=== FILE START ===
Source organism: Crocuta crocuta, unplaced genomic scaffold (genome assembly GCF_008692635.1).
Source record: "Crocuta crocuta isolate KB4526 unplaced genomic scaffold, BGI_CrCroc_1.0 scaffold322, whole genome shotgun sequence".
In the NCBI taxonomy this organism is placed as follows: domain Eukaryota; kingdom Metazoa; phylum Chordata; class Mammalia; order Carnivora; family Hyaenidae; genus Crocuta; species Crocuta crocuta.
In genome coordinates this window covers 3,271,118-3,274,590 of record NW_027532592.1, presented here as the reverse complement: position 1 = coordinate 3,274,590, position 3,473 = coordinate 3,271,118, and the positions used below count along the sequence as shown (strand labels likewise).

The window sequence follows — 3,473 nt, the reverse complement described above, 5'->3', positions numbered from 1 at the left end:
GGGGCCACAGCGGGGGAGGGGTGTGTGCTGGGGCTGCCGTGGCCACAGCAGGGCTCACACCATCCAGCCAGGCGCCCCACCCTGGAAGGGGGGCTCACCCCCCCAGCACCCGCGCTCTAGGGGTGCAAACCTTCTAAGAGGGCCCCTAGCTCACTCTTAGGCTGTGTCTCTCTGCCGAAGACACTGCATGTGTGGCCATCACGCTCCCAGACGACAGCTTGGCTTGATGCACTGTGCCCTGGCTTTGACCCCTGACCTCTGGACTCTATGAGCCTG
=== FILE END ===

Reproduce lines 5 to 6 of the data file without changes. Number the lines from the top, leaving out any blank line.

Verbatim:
The window sequence follows — 3,473 nt, the reverse complement described above, 5'->3', positions numbered from 1 at the left end:
GGGGCCACAGCGGGGGAGGGGTGTGTGCTGGGGCTGCCGTGGCCACAGCAGGGCTCACACCATCCAGCCAGGCGCCCCACCCTGGAAGGGGGGCTCACCCCCCCAGCACCCGCGCTCTAGGGGTGCAAACCTTCTAAGAGGGCCCCTAGCTCACTCTTAGGCTGTGTCTCTCTGCCGAAGACACTGCATGTGTGGCCATCACGCTCCCAGACGACAGCTTGGCTTGATGCACTGTGCCCTGGCTTTGACCCCTGACCTCTGGACTCTATGAGCCTG